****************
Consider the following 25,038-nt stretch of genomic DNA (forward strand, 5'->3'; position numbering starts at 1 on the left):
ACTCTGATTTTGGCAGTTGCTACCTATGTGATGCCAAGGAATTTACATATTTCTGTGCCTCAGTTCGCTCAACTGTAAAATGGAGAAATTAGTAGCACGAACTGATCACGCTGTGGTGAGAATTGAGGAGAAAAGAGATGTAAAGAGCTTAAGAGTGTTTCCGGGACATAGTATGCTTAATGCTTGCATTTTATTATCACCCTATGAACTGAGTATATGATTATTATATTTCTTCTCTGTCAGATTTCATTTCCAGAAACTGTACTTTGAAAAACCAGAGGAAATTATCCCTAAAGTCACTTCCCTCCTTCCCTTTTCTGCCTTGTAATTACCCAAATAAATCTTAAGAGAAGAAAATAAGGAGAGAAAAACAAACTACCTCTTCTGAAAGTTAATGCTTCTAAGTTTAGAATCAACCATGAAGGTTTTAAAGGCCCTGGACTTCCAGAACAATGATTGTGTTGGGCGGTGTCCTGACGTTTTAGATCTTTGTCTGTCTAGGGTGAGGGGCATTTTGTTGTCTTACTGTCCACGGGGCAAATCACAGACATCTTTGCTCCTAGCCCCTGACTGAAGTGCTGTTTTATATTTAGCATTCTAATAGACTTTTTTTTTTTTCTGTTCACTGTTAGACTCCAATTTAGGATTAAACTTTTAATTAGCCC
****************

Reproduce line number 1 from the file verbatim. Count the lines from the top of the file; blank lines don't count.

Consider the following 25,038-nt stretch of genomic DNA (forward strand, 5'->3'; position numbering starts at 1 on the left):